is a fuzzy concept with an extensive pedigree in clinical psychology,
psychiatry, and medicine. The Handbook
of Psychopathy is the first comprehensive textbook on the subject that I
have seen, and for that reason alone will be of substantial interest to
clinicians and researchers working with clients/patients/subjects at the
margins of the mental health/criminal justice system interface. At 651 pages, large format, and small type,
it functions as a reference work, and will be read through by only a few -- I
should confess that I could not read the whole book within the confines of my
book is edited with multiple authors, and the selection of authors is relevant
and authoritative. The book is broken
into six sections, "Theoretical and Empirical Foundations," "Issues
in Conceptualization and Assessment," "Etiological Mechanisms," "Psychopathy
in Specific Populations," "Clinical and Applied Issues," and "Conclusions
and Future Directions." Each of these sections, with the exception of the
last, feature multiple chapters.
the book is well-organized, carefully edited for typographical errors, (but not
so much stylistic ones), and covers most all one could desire, with important
exceptions. The book exhibits the
character of the discipline of its author, a psychologist, in that the empirical
core of the work is R. D. Hare's PCL-R instrument, and the psychopathy concept
is approached primarily from the empirical-descriptive perspective, rather than
a historical, philosophical, clinical, or etiological one. This is not to say that the treatment of the
subject is skewed, however. The
material here will be of substantive interest to clinical and research
psychiatrists as well as psychologists, and perhaps to criminologists,
specialists in mental health law, and others.
I expect to turn to this book again and again.
flaws of this book reflect many of the problems with the psychopathy concept
and its surrounding literature. Through
31 chapters one gets a dizzying array of ways to cut the psychopathy pie; the
use of Hare and Cleckley as benchmarks is helpful but can only accomplish so
much. It is difficult to generalize
findings from one set of empirical data gathered under one version of the
construct, to other findings based on similar or only partially overlapping
constructs. This is particular acute in
considering the etiological chapters.
The "antisocial" and "psychopathy" concepts are
often used interchangeably; molecular strategems focus on aggressivity crudely
conceived with little to no relation to the more finely grained Hare or
Cleckley constructs. It is clear from this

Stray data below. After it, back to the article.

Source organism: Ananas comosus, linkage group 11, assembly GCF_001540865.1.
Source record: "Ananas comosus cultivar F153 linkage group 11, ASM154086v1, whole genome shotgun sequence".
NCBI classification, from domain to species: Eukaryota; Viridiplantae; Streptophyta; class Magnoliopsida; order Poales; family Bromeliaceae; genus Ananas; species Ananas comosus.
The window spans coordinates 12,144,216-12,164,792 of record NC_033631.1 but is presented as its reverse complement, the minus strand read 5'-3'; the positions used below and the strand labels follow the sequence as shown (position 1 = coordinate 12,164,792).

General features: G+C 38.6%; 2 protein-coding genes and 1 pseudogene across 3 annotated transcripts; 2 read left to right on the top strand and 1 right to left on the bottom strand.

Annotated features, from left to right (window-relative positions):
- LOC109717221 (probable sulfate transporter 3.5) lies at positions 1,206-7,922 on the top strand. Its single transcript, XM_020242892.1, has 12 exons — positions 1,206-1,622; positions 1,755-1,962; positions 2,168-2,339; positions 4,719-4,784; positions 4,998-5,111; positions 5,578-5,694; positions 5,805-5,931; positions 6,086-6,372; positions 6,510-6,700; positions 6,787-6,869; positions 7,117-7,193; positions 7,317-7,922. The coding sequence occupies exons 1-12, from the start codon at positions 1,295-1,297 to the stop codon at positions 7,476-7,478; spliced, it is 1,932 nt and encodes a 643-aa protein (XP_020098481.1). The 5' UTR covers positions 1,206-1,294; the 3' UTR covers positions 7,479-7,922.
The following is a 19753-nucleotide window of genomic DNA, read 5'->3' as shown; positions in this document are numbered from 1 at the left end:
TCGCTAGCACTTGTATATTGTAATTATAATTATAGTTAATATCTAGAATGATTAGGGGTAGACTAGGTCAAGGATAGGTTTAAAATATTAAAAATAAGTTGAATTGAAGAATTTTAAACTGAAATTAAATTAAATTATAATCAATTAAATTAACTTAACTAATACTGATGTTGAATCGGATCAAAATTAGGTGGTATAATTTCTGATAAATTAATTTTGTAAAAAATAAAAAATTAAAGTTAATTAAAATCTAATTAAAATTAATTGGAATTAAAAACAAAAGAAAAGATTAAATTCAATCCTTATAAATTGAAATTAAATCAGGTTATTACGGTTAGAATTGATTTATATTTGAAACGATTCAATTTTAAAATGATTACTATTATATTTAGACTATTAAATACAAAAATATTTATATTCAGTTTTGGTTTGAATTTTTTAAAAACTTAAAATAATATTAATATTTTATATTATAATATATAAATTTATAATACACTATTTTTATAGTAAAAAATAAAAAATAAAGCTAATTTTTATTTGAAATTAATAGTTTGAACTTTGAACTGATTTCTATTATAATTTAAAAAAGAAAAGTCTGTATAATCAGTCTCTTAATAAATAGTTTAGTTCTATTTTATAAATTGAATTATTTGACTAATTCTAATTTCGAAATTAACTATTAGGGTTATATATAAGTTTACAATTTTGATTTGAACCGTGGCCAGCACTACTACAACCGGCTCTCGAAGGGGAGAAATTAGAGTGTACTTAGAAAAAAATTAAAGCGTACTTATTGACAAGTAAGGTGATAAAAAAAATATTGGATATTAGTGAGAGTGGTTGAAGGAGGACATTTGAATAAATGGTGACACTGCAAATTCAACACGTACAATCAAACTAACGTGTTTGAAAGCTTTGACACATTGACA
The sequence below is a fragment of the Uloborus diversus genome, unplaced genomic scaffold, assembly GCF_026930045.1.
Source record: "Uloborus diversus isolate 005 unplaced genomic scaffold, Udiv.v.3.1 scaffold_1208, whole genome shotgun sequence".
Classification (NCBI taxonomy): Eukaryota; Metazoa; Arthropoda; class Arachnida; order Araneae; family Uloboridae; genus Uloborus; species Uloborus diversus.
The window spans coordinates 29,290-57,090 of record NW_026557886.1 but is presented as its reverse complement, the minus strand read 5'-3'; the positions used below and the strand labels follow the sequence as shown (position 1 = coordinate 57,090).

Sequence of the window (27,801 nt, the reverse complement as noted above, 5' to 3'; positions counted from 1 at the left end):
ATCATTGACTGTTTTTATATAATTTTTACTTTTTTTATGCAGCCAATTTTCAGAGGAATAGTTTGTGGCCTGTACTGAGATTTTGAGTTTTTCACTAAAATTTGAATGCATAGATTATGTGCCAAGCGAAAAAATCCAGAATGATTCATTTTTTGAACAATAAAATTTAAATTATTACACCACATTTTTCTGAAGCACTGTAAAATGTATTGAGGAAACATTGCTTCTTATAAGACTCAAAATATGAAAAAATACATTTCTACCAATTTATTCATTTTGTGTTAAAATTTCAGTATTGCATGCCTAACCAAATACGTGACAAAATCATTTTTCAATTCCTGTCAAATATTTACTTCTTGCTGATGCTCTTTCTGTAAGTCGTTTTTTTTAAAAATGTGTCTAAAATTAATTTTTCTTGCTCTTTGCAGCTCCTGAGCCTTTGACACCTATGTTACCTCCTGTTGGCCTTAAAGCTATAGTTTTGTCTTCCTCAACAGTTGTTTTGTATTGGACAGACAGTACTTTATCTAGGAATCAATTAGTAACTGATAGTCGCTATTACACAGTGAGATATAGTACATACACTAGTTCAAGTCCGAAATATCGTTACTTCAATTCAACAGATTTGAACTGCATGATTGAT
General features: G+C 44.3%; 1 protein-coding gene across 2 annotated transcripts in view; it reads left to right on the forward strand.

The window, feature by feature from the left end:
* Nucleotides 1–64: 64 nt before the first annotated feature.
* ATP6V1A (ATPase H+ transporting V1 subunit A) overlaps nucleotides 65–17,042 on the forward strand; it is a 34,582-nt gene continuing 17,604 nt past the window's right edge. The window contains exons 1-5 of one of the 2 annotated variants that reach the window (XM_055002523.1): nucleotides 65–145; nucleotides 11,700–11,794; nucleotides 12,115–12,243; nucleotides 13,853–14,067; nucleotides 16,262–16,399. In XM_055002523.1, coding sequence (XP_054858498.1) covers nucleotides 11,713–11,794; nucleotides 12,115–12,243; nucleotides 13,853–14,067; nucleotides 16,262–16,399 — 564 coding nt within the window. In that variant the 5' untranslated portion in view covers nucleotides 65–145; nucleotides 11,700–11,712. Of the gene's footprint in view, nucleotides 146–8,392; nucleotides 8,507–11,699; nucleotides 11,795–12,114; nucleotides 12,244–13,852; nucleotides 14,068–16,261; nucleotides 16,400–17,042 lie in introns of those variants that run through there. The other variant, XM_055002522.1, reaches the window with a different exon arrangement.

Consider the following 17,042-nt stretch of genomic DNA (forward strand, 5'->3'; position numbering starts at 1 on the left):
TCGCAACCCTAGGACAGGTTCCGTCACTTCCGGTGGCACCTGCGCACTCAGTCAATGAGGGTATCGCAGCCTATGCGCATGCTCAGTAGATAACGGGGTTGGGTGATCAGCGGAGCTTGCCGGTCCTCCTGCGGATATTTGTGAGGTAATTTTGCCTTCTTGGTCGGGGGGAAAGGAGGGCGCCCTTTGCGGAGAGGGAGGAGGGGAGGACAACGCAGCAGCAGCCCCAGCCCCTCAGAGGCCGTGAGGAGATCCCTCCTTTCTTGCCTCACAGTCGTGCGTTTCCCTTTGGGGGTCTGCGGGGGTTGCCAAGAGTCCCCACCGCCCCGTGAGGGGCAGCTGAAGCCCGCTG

book that we are not on the same page with the "psychopathic" cluster
of phenomena. There is a lot of
integrative and synthetic scientific work to do.
substantive criticisms of this book emerge from editorial interests as well as
from limitations in content. As an
edited volume, the chapters are referenced individually, so one must search by
chapter for a particular citation without a comprehensive reference list at the
end. Similarly, the index is of limited
use for reference purposes. While thoughtfully broken into a name and subject
index, the breakdown of entries is curtailed.
For instance, the name index entry for R. D. Hare has 208 separate page
references noted, but no breakdown by subject within the entry. In terms of content, a chapter on the
history of the psychopathy concept seems like a natural one to me, given the
rich heritage of the concept, and the shouting need for a perspective on the
mutations of the concept. Moreover,
other than Patrick's concluding chapter (which is very good within its own
constraints), there is little effort to help the reader trace the variations of
the protean psychopathy concept and link these variations to particular
research traditions, programs, and findings. Indeed, Patrick's concluding
advocacy for a return to Cleckley casts doubt about the real gains of the
meticulously done empirical research reviewed throughout his preceding pages.
One is left with a lingering hunger for an executive intelligence to help guide
us toward what this all means, what we are sure of, what we aren't, and what
impact these interpretations could have on practice and research.
2006 John Z. Sadler
Z. Sadler, M.D. is Professor of Psychiatry and Director of the Program in
Ethics in Science and Medicine at the University of Texas Southwestern Medical
Center at Dallas, and author of Values and Psychiatric Diagnosis (Oxford
University Press, 2005).